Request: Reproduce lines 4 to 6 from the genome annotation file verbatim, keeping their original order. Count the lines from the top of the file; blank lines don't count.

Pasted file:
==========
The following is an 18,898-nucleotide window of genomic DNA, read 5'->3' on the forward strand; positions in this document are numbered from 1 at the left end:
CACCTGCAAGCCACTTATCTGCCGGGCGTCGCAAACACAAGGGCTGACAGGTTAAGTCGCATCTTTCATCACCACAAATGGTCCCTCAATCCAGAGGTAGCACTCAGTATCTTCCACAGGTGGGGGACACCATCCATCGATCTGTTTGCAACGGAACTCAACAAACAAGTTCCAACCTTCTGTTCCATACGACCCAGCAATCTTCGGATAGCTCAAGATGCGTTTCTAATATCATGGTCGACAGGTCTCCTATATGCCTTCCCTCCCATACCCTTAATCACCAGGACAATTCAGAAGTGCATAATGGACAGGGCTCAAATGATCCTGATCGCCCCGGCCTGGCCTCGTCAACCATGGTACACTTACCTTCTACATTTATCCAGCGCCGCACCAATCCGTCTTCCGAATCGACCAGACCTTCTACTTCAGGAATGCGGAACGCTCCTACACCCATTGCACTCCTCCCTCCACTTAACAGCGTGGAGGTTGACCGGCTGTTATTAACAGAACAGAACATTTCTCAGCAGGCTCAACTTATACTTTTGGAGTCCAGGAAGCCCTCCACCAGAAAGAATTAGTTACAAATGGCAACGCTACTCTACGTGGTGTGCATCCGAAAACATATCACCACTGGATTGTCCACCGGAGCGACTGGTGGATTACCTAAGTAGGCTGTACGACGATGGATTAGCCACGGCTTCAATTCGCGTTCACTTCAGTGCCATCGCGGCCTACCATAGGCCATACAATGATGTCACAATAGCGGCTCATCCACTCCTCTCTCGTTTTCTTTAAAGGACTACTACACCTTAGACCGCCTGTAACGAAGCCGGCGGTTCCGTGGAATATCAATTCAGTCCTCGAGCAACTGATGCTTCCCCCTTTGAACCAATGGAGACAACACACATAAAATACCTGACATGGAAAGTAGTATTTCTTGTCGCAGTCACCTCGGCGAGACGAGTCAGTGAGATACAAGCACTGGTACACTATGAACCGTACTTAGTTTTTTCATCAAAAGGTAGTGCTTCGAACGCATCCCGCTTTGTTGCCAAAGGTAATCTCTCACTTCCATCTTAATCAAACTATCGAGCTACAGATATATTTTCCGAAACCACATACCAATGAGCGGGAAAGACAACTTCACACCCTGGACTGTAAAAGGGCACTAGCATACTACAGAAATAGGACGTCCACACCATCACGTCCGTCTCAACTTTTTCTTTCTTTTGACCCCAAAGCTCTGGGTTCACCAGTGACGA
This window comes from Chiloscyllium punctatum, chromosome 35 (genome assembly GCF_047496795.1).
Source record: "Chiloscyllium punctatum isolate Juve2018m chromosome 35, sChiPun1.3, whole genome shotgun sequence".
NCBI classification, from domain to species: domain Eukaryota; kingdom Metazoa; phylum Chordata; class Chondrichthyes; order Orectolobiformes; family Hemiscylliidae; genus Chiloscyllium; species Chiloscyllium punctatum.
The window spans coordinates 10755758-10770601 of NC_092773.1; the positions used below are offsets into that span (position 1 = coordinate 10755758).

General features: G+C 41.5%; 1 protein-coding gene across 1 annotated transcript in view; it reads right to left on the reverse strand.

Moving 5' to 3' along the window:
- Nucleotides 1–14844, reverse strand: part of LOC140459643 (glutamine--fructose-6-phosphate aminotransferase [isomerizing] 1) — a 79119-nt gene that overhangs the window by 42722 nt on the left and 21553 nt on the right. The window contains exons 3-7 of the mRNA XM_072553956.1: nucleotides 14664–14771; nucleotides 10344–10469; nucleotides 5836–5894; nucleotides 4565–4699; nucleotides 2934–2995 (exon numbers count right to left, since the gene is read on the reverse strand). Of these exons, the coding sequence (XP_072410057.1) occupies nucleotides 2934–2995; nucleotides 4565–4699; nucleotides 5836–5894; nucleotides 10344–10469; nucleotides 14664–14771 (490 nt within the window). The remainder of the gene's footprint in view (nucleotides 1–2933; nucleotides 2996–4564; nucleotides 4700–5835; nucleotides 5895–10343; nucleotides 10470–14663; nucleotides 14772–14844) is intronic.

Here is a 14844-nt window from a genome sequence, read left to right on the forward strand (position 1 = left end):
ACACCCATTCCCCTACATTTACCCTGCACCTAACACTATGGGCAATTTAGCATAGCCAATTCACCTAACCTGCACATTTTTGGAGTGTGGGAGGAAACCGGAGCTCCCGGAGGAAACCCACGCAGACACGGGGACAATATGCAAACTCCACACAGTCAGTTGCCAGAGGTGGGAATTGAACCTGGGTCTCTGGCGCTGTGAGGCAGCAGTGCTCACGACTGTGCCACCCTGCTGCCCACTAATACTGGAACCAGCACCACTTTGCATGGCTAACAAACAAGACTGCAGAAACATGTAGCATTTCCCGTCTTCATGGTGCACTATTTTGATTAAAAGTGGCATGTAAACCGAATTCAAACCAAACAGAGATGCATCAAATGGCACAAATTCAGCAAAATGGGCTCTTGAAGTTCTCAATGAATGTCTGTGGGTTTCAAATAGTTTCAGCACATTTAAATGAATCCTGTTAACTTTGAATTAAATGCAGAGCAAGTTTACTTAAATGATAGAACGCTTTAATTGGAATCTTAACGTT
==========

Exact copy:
Source record: "Chiloscyllium punctatum isolate Juve2018m chromosome 35, sChiPun1.3, whole genome shotgun sequence".
NCBI classification, from domain to species: domain Eukaryota; kingdom Metazoa; phylum Chordata; class Chondrichthyes; order Orectolobiformes; family Hemiscylliidae; genus Chiloscyllium; species Chiloscyllium punctatum.
The window spans coordinates 10755758-10770601 of NC_092773.1; the positions used below are offsets into that span (position 1 = coordinate 10755758).